Benchmarking and Performance Resources
February 6, 2015 - When it comes to SSDs - an SSD which is
faster in a way
that you can economically use - such as by converting faster
competitive dollars (trading banks) or by satisfying more virtual users with
less servers (nearly everyone who owns a lot of heavily used servers) is
worth looking at.
not the only thing (and often is not even the most important thing) which makes
up the cost of buying
an SSD - or the
to buy it - performance has been one of those parameters which - because it
has helped to sell products - even when the
numbers were unreliable
or abused - has attracted a great deal of creative literary output in the
SSD industry. Most of it fiction. Some of it fact.
I've written a lot
of articles and emails on this theme myself. So many indeed - that I sometimes
find myself in danger of writing something new - and then getting a sense of
deja vu. IOPS?
- I've got a feeling I wrote something like this before? A quick search confirms
- yup I did. - Was it yeally that long ago? Let's just update the links so it
makes sense if someone else finds it later.
It seems I am not alone
in that respect. And a recent post on linkedin suggests a much better way of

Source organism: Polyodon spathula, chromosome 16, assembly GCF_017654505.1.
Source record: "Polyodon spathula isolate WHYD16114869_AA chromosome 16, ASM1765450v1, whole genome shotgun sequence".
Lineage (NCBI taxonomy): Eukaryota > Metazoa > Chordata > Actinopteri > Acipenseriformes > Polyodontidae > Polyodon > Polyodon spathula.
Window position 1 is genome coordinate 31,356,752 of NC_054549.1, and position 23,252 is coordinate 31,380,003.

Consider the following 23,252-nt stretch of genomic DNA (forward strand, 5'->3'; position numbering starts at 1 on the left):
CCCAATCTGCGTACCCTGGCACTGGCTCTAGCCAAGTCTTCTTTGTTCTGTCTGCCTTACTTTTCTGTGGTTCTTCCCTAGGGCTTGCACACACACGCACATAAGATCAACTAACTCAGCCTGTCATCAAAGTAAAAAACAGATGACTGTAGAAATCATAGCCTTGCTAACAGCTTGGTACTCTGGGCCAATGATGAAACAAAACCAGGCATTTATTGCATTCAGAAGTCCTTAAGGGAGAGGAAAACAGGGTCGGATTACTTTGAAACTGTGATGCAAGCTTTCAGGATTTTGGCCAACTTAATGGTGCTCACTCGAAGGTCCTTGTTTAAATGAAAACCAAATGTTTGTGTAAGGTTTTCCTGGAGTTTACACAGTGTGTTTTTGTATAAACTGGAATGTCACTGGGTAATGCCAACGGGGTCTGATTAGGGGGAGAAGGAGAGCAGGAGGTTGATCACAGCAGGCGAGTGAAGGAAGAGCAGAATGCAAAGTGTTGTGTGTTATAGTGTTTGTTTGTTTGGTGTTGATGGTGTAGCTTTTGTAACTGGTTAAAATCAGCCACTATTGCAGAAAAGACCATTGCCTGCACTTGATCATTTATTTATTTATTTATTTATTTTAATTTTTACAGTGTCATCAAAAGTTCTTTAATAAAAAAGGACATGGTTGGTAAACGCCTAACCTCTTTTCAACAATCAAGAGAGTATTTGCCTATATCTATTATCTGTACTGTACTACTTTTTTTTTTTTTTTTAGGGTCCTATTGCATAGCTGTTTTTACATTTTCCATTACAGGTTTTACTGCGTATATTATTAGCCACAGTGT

The idea came from Greg Schulz, Founder of
StorageIO - who has recently
curated a whole bunch of articles which he's written, edited or likes into a
single resource page - which he calls - Server
and Storage I/O Benchmarking and Performance Resources
have the time - Greg has many articles on this topic which will inform and
Mobiveil supports Spansion's HyperBus NOR flash
February 3, 2015 - Mobiveil
it will provide authorized controller support for Spansion's
flash chips are low capacity, low pin count, faster (5x) NOR flash (BGAs)
suited for some applications in the automotive electronics market.
HyperBus flash interface
IP (pdf) delivers upto 333MB/s using this 12-pin interface.
MSS wraps 2.5" SSDs snugly for surveillance drone flights
February 3, 2015 - Mountain Secure Systems
it has recently shipped an order of hot swappable 2.5" SATA SSD modules
to a leading defense contractor, which will be integrated into a pod system for
Reaper Drone - for use by the U.S. military to monitor U.S. borders and
gather video surveillance intelligence.
The removable 2.5" SATA memory devices mate with a customized
docking bay and are environmentally sealed for protection against rapid
decompression, EMI, humidity, dust, salt fog, immersion and condensation.
swappable device (pdf) includes mini mil-circular connectors (rated for
100,000 insertion cycles), +28VDC power, EMI filters, and captive thumb screws
"Mountain Secure Systems is proud to be a part of this important
program," said Ken Dickson,
GM of Mountain Secure Systems. "Our ruggedized data storage solutions have
been extremely dependable for both commercial and military customers."
What happened before? - See the
SSD news archive -